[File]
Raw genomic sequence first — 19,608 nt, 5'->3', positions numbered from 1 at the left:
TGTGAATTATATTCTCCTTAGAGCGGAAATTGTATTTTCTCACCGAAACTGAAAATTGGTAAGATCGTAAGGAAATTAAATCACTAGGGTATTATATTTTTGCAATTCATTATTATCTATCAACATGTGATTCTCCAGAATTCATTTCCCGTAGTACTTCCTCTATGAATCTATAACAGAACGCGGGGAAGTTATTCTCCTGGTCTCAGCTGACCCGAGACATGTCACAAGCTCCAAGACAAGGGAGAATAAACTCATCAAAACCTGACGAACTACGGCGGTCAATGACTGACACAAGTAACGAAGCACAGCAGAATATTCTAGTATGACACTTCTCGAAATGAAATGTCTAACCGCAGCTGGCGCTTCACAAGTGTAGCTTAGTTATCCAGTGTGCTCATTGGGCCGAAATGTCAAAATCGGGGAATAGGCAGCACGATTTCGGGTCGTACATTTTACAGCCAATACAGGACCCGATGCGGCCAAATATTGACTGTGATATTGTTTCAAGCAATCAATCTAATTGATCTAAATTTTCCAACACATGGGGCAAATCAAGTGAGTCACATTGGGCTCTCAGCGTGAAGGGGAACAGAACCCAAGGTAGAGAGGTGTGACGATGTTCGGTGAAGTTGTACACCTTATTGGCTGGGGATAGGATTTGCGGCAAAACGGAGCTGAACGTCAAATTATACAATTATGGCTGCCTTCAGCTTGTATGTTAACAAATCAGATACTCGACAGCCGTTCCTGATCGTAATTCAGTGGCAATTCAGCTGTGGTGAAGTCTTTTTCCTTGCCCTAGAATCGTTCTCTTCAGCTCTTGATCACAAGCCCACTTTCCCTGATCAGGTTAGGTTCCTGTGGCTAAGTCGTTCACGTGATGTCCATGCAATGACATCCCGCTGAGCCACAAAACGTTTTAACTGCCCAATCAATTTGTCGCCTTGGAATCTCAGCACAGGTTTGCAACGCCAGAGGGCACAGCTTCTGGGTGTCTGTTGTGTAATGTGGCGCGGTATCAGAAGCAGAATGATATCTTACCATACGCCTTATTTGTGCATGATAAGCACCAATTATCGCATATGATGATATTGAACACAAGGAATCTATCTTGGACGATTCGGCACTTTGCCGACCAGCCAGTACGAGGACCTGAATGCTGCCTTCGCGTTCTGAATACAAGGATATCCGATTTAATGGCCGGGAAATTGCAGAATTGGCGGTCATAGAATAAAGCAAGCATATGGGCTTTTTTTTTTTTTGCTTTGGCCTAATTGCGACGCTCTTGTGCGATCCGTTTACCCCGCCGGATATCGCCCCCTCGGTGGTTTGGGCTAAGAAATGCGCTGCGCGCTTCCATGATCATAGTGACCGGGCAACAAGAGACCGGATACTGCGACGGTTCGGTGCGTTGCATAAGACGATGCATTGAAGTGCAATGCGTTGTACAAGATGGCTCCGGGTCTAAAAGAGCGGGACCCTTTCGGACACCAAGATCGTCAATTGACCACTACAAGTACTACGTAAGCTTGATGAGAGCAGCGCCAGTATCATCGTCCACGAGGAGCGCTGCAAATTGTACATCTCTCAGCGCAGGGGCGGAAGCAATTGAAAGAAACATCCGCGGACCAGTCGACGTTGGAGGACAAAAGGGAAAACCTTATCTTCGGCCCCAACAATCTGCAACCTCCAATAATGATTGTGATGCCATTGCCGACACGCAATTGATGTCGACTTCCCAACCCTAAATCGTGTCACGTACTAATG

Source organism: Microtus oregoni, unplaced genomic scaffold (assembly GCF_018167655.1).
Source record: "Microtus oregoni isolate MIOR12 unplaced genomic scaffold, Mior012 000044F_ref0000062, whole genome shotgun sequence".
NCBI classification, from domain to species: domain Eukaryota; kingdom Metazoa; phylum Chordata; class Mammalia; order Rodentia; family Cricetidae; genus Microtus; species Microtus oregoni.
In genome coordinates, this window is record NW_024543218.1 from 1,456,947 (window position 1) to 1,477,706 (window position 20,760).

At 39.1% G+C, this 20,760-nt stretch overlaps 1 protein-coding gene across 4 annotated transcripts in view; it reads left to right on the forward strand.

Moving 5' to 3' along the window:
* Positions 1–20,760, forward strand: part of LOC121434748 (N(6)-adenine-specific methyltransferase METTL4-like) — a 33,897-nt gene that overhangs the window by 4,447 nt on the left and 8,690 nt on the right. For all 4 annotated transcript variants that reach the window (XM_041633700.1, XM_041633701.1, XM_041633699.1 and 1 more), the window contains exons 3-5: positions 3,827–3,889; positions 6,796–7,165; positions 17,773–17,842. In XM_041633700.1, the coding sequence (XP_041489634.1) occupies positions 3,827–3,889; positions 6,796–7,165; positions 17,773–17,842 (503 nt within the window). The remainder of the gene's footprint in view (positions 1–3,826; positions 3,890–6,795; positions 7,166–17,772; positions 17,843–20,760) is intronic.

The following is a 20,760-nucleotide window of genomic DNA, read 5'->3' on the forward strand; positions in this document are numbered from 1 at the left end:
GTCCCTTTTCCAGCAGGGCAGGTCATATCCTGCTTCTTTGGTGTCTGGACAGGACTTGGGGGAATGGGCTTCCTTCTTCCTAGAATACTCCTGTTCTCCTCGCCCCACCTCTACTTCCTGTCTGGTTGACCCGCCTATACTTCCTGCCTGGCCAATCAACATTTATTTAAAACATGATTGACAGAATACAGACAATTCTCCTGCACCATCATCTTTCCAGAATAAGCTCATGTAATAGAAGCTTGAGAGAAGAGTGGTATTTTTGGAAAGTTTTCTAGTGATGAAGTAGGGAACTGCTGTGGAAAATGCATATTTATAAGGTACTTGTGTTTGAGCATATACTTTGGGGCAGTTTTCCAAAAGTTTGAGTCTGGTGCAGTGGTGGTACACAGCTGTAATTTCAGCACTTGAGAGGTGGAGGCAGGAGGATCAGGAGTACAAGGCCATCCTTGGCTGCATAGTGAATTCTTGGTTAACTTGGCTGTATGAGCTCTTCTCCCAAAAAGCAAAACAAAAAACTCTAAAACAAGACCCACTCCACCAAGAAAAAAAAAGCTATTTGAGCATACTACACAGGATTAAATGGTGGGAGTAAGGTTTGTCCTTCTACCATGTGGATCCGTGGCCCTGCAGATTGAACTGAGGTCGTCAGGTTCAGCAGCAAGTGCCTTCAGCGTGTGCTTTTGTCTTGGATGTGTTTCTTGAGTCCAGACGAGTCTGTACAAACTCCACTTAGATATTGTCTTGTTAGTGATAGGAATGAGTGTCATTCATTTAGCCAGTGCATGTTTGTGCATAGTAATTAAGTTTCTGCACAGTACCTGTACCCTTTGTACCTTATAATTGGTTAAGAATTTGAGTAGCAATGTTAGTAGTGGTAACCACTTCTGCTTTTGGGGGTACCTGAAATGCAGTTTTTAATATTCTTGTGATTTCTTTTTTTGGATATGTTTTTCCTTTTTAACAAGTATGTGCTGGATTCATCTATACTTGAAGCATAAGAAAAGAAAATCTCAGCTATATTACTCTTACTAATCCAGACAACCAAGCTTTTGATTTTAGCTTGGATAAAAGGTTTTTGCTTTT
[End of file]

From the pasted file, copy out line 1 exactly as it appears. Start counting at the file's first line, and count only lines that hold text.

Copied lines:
Raw genomic sequence first — 19,608 nt, 5'->3', positions numbered from 1 at the left: